Since 2014, though, areas of generational difference have accelerated. In May 2021 a survey, commissioned by the University for North Carolina at Pembroke, found that younger evangelicals are significantly less supportive of Israel compared with older evangelicals, and the trend is accelerating. A dramatic shift had occurred between 2018 and 2021. In this time, support for Israel among young evangelicals dropped from 75% to 34%.

Conflict over gender is also building. In May 2021, Saddleback Church in California – the second-largest church in the Southern Baptist Convention – ordained three women as staff pastors. The move drew criticism from other leading members of the SBC. The ban on female pastors has caused many Baptist churches to leave the SBC since the 1990s, to form the Cooperative Baptist Fellowship which now claims about 1,400 churches as members (although some continue to have dual affiliation with the SBC).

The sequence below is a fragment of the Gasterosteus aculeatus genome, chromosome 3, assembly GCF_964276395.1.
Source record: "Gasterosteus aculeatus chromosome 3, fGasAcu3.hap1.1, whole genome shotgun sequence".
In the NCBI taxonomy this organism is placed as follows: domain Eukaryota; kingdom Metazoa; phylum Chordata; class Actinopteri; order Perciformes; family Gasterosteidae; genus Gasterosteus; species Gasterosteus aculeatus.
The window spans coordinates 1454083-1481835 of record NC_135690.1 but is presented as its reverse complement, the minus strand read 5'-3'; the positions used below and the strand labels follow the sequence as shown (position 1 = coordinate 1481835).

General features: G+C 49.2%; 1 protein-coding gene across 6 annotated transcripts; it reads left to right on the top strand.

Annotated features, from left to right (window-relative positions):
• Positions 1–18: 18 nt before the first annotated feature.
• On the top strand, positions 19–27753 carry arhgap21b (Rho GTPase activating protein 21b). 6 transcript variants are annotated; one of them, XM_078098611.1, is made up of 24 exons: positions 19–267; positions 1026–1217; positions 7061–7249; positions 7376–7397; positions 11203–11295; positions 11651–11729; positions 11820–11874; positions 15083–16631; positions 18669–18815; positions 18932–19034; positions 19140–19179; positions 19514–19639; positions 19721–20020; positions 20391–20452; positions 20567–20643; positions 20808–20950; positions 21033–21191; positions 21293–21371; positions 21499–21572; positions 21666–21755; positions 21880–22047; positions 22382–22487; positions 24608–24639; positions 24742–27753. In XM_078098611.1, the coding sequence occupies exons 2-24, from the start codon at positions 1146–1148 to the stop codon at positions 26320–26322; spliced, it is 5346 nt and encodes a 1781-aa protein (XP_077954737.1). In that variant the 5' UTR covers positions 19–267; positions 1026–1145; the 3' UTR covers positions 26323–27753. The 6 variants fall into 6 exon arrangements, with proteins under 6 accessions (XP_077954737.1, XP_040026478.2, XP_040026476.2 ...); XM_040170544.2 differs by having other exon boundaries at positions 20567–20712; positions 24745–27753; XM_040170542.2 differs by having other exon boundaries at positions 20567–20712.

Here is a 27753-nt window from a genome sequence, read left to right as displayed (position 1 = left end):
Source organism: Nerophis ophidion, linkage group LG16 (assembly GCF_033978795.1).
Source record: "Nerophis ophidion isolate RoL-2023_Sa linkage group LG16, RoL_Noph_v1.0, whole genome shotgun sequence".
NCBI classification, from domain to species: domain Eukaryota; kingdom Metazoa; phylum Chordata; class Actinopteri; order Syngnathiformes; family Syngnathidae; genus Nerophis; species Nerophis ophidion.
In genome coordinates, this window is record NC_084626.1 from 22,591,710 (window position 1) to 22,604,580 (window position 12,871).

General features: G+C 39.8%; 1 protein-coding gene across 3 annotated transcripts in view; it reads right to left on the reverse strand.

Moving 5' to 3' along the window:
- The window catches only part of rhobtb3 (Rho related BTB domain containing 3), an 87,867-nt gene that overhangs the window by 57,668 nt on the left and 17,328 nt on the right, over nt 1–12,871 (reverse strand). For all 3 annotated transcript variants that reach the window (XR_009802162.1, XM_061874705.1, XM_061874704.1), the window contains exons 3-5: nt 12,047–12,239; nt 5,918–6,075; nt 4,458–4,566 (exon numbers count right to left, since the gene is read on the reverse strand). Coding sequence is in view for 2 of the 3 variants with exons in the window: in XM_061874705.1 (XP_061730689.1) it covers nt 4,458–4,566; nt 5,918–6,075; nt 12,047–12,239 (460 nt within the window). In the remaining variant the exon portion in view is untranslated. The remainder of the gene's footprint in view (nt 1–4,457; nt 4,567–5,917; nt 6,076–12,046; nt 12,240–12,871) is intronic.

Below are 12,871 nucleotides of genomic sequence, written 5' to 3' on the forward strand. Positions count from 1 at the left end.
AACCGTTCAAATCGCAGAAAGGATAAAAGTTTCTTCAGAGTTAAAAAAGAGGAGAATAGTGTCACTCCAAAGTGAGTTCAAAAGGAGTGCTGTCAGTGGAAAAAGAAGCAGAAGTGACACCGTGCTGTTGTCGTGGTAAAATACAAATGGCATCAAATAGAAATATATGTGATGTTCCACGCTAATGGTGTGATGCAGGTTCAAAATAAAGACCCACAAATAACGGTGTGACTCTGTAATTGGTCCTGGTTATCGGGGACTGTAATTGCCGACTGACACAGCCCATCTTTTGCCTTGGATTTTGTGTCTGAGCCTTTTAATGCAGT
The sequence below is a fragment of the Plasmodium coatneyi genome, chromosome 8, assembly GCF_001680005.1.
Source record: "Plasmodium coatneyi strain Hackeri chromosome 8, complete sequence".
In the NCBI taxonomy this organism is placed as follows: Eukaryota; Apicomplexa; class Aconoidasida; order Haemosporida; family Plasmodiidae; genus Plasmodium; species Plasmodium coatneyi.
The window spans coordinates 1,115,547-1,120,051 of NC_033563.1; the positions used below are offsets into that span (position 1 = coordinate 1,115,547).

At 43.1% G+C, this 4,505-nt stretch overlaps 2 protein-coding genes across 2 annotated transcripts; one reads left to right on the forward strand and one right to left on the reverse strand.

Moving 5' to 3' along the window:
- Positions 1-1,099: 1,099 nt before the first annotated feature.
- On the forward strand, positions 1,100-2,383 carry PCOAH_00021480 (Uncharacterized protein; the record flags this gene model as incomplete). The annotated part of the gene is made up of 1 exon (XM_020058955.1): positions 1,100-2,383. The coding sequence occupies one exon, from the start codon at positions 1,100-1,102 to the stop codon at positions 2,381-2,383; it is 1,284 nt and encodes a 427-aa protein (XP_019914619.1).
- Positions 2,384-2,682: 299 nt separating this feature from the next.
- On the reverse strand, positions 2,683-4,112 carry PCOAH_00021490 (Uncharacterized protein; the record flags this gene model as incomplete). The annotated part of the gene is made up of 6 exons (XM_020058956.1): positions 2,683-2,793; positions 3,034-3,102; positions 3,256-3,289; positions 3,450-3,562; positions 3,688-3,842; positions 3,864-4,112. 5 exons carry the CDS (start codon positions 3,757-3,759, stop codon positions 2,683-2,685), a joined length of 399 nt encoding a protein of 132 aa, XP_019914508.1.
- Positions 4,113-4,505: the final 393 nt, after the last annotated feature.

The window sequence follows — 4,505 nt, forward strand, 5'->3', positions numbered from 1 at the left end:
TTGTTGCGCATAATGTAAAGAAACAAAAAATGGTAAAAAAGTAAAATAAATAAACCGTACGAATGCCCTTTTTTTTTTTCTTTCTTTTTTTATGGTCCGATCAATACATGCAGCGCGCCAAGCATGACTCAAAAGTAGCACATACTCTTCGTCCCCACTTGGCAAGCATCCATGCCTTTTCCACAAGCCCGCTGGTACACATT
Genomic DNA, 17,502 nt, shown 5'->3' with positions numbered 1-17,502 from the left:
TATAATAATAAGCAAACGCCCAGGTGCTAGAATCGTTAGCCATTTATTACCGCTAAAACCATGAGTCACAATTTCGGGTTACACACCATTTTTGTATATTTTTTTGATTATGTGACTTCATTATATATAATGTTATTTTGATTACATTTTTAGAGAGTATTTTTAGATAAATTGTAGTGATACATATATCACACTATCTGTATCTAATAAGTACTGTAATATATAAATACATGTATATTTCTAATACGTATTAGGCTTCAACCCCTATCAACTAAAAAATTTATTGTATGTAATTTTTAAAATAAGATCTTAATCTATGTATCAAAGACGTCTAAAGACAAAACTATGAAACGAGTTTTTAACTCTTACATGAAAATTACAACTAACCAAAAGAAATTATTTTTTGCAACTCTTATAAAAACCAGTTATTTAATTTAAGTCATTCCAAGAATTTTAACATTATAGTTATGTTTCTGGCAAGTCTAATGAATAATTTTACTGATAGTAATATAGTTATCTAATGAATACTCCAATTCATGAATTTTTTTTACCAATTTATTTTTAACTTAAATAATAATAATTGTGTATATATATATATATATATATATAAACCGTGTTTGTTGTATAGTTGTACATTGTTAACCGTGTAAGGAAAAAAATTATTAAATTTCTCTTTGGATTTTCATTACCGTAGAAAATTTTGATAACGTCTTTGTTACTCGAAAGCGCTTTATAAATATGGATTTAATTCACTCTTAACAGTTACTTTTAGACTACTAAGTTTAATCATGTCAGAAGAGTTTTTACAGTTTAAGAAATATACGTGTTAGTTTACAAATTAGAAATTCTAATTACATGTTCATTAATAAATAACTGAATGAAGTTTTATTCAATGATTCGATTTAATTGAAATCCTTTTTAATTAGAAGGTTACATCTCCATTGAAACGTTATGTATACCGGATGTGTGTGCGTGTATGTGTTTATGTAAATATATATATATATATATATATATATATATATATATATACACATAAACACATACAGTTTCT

A leading US evangelical, in an off-the-record comment to me, described what has happened since November 2020 as “the continued departure by millions of young evangelicals who are disgusted with the toxic politicization of their spiritual community.” And it is clear that it is not just the young who are moving out.

The evidence suggests that what drew huge numbers to US evangelicalism in the 1980s and 1990s was its emphasis on personal faith, biblical certainty, and traditional morality. What now repels many (especially among the young) is the commitment to right-wing politics, as seen for example in climate change denial and lack of enthusiasm for tackling racial injustice and issues relating to women’s rights.

For evangelicals who have so closely tied themselves to one political party (and latterly to one man) – and to all the political ideology which accompanies this – that may be something on which to reflect. If not, it will be interesting to see what the data reveals ten years from now.

Martyn Whittock

Published by Intentional Faith

Devoted to a Faith that Thinks